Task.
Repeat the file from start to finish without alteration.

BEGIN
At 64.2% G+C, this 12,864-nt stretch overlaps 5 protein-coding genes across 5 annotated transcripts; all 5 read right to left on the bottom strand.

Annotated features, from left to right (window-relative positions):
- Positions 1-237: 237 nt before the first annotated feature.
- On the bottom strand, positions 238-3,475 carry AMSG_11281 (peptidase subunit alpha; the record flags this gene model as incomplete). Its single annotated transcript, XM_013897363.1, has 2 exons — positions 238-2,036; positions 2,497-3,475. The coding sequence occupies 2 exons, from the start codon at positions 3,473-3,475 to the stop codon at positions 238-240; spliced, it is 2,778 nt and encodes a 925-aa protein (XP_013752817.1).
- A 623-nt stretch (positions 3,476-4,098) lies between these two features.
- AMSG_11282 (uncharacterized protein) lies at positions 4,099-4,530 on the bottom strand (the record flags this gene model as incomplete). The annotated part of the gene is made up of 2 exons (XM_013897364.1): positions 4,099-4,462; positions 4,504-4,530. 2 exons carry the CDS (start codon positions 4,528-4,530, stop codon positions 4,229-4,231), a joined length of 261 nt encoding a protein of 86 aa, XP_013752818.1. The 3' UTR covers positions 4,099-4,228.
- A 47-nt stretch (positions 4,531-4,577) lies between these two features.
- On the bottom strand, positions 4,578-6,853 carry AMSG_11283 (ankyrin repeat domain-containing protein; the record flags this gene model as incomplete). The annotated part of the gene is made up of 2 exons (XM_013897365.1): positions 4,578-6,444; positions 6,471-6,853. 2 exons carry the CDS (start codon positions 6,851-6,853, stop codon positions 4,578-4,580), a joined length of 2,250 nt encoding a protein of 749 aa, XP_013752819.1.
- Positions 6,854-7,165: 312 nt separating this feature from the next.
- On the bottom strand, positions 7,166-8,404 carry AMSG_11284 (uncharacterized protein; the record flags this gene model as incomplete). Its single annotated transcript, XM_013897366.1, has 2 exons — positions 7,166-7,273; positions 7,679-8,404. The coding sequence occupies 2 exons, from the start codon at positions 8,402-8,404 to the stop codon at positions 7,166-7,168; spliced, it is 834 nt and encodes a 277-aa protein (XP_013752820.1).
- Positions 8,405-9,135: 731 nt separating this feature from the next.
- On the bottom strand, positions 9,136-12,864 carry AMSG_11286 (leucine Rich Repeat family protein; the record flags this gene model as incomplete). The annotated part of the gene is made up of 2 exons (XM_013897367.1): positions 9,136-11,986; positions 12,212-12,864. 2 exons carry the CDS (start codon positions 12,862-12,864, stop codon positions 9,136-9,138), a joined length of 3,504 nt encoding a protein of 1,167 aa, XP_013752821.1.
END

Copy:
At 64.2% G+C, this 12,864-nt stretch overlaps 5 protein-coding genes across 5 annotated transcripts; all 5 read right to left on the bottom strand.

Annotated features, from left to right (window-relative positions):
- Positions 1-237: 237 nt before the first annotated feature.
- On the bottom strand, positions 238-3,475 carry AMSG_11281 (peptidase subunit alpha; the record flags this gene model as incomplete). Its single annotated transcript, XM_013897363.1, has 2 exons — positions 238-2,036; positions 2,497-3,475. The coding sequence occupies 2 exons, from the start codon at positions 3,473-3,475 to the stop codon at positions 238-240; spliced, it is 2,778 nt and encodes a 925-aa protein (XP_013752817.1).
- A 623-nt stretch (positions 3,476-4,098) lies between these two features.
- AMSG_11282 (uncharacterized protein) lies at positions 4,099-4,530 on the bottom strand (the record flags this gene model as incomplete). The annotated part of the gene is made up of 2 exons (XM_013897364.1): positions 4,099-4,462; positions 4,504-4,530. 2 exons carry the CDS (start codon positions 4,528-4,530, stop codon positions 4,229-4,231), a joined length of 261 nt encoding a protein of 86 aa, XP_013752818.1. The 3' UTR covers positions 4,099-4,228.
- A 47-nt stretch (positions 4,531-4,577) lies between these two features.
- On the bottom strand, positions 4,578-6,853 carry AMSG_11283 (ankyrin repeat domain-containing protein; the record flags this gene model as incomplete). The annotated part of the gene is made up of 2 exons (XM_013897365.1): positions 4,578-6,444; positions 6,471-6,853. 2 exons carry the CDS (start codon positions 6,851-6,853, stop codon positions 4,578-4,580), a joined length of 2,250 nt encoding a protein of 749 aa, XP_013752819.1.
- Positions 6,854-7,165: 312 nt separating this feature from the next.
- On the bottom strand, positions 7,166-8,404 carry AMSG_11284 (uncharacterized protein; the record flags this gene model as incomplete). Its single annotated transcript, XM_013897366.1, has 2 exons — positions 7,166-7,273; positions 7,679-8,404. The coding sequence occupies 2 exons, from the start codon at positions 8,402-8,404 to the stop codon at positions 7,166-7,168; spliced, it is 834 nt and encodes a 277-aa protein (XP_013752820.1).
- Positions 8,405-9,135: 731 nt separating this feature from the next.
- On the bottom strand, positions 9,136-12,864 carry AMSG_11286 (leucine Rich Repeat family protein; the record flags this gene model as incomplete). The annotated part of the gene is made up of 2 exons (XM_013897367.1): positions 9,136-11,986; positions 12,212-12,864. 2 exons carry the CDS (start codon positions 12,862-12,864, stop codon positions 9,136-9,138), a joined length of 3,504 nt encoding a protein of 1,167 aa, XP_013752821.1.